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British Columbia Surrey Board of Trade head says transit plebiscite a mistake

The Central City complex is seen through SkyTrain tracks in Surrey, B.C. The City of Surrey plans to spend between $200,000 and $300,00 to promote the yes side.

Rafal Gerszak/The Globe and Mail

The head of the Surrey Board of Trade says the transit plebiscite is a mistake, but the only choice now is to secure a Yes vote to bring about the buses, light rail and subways that the Lower Mainland – and Surrey in particular – needs.

Anita Huberman also said Wednesday that timelines are too tight to properly make the case for a Yes vote, reducing the likelihood of winning approval for a proposed 0.5-per-cent regional sales tax to help pay for new transit projects.

They would include an east-west subway in Vancouver and light rail in Surrey, a community growing at a rate of about 1,000 new residents a month.

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Voters will cast their mail-in ballots between March 16 and May 29 on whether they support the Metro Vancouver Congestion Improvement Tax.

Ms. Huberman made her comments shortly after a speech to her board by B.C. Premier Christy Clark, who promised the vote in the May, 2013, election in which her B.C. Liberals won a fourth majority mandate. The Premier was speaking about the B.C. budget.

Although Ms. Huberman's caution is at odds with the more effusive Vancouver Board of Trade, which has been central to the Yes campaign, she said she was not "going rogue" on the Yes movement.

But she offered a gloomy assessment of the challenge ahead.

"We are, at this time, compromised in terms of our ability to educate the public," Ms. Huberman told reporters after the Premier's speech. "We're suffering from a time issue."

She said it was a mistake for the government to put the transportation issue to voters.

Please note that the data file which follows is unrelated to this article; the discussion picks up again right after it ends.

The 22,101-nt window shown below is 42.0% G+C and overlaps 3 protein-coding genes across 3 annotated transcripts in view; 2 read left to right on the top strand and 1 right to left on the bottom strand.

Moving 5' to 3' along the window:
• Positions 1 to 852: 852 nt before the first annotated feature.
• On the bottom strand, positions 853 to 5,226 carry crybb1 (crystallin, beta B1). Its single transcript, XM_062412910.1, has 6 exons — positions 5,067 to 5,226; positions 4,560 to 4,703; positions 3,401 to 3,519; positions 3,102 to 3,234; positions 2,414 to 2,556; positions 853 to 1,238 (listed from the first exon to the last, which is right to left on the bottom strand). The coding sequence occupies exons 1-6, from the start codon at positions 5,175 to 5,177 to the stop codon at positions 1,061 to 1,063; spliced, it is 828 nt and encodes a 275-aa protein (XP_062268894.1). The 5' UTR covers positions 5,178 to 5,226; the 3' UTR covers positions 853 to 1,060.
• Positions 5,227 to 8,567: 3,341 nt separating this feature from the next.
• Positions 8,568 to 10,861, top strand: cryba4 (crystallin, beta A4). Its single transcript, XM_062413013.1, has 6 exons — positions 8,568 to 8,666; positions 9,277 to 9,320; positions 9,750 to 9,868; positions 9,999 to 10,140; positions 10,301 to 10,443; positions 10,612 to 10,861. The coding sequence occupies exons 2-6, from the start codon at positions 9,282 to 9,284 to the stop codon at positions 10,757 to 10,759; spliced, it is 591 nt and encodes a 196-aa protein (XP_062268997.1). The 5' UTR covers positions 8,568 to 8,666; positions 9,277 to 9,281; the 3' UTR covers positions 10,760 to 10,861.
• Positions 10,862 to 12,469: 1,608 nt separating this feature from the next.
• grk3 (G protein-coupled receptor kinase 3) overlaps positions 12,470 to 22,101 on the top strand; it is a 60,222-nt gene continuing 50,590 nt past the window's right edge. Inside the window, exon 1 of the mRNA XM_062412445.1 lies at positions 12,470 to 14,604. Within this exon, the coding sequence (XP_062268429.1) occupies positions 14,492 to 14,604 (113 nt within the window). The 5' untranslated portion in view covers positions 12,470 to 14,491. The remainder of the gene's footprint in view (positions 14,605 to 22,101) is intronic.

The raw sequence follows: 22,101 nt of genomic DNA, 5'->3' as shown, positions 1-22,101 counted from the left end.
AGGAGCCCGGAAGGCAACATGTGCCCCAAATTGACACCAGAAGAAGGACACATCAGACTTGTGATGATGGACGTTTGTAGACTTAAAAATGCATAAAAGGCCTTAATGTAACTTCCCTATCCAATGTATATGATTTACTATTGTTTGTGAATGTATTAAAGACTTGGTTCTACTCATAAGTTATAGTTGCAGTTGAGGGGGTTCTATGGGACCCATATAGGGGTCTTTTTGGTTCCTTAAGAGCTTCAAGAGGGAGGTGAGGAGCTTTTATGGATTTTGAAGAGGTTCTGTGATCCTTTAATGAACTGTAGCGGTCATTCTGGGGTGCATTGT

"The referendum should not be taking place – or the plebiscite as it's called – but we're in this. We have to do what we have to do to win a Yes."

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She said leaving such a complex issue to a plebiscite in such a short period of time compromises the B.C. economy. "Things like this and the HST we were supportive of should never be left to a referendum. They're too complex to explain."

Ms. Huberman also said she did not speak to Ms. Clark about her concerns even though they were in the same room earlier in the day.

Asked about Ms. Huberman's comments, Ms. Clark said that people criticizing the idea of holding a vote are concerned they won't get the answer they want. Ms. Clark, who lives in Vancouver and Kelowna, said she would vote Yes, but individuals are free to make their own choice. "I think the prospects for the Yes side are good, but we'll see."

The City of Surrey has disclosed it plans to spend between $200,000 and $300,000 to promote the Yes side.

The City of Vancouver has not similarly disclosed a figure, but there has been discussion about using city-owned channels and the city's social-media team to help make the case for a Yes vote.

Ms. Huberman also said she did not necessarily think recent changes in the executive suite of the regional transportation authority TransLink would win over voters, but instead shake public confidence in the organization. TransLink's CEO was demoted and an interim CEO installed.

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Earlier, Ms. Clark told reporters her government deemed it important that voters have a say in how transit improvements were going to be paid for.

"I'm proud that we are giving people a chance to have a say in this, and I am going to let people have their say and we are going to respect what people tell us," she told reporters in a Q&A session after her speech.

She also said her government's commitment to that vote had the positive effect of uniting Lower Mainland mayors around a vision on transportation.

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